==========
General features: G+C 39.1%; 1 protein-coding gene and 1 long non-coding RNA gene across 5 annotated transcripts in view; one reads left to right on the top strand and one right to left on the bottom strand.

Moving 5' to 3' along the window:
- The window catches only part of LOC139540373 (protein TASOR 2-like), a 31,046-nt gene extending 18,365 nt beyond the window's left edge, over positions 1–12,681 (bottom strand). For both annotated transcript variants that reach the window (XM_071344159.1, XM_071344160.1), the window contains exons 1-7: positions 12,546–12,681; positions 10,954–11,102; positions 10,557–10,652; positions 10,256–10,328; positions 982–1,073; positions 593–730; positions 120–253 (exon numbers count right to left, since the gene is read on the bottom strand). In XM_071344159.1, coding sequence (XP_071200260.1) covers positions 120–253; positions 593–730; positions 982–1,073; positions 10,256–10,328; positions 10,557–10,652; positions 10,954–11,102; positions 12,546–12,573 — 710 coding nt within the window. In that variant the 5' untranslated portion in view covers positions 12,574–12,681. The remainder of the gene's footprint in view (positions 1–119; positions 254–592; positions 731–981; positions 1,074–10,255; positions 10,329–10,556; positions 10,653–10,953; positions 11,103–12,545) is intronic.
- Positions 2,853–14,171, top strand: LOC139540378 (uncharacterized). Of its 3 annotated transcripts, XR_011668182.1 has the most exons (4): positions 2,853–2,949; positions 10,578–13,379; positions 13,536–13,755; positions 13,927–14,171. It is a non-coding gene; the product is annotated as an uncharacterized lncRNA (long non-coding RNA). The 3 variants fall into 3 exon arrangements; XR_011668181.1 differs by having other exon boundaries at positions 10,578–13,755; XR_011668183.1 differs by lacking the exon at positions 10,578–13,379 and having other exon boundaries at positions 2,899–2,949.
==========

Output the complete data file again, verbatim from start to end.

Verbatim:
General features: G+C 39.1%; 1 protein-coding gene and 1 long non-coding RNA gene across 5 annotated transcripts in view; one reads left to right on the top strand and one right to left on the bottom strand.

Moving 5' to 3' along the window:
- The window catches only part of LOC139540373 (protein TASOR 2-like), a 31,046-nt gene extending 18,365 nt beyond the window's left edge, over positions 1–12,681 (bottom strand). For both annotated transcript variants that reach the window (XM_071344159.1, XM_071344160.1), the window contains exons 1-7: positions 12,546–12,681; positions 10,954–11,102; positions 10,557–10,652; positions 10,256–10,328; positions 982–1,073; positions 593–730; positions 120–253 (exon numbers count right to left, since the gene is read on the bottom strand). In XM_071344159.1, coding sequence (XP_071200260.1) covers positions 120–253; positions 593–730; positions 982–1,073; positions 10,256–10,328; positions 10,557–10,652; positions 10,954–11,102; positions 12,546–12,573 — 710 coding nt within the window. In that variant the 5' untranslated portion in view covers positions 12,574–12,681. The remainder of the gene's footprint in view (positions 1–119; positions 254–592; positions 731–981; positions 1,074–10,255; positions 10,329–10,556; positions 10,653–10,953; positions 11,103–12,545) is intronic.
- Positions 2,853–14,171, top strand: LOC139540378 (uncharacterized). Of its 3 annotated transcripts, XR_011668182.1 has the most exons (4): positions 2,853–2,949; positions 10,578–13,379; positions 13,536–13,755; positions 13,927–14,171. It is a non-coding gene; the product is annotated as an uncharacterized lncRNA (long non-coding RNA). The 3 variants fall into 3 exon arrangements; XR_011668181.1 differs by having other exon boundaries at positions 10,578–13,755; XR_011668183.1 differs by lacking the exon at positions 10,578–13,379 and having other exon boundaries at positions 2,899–2,949.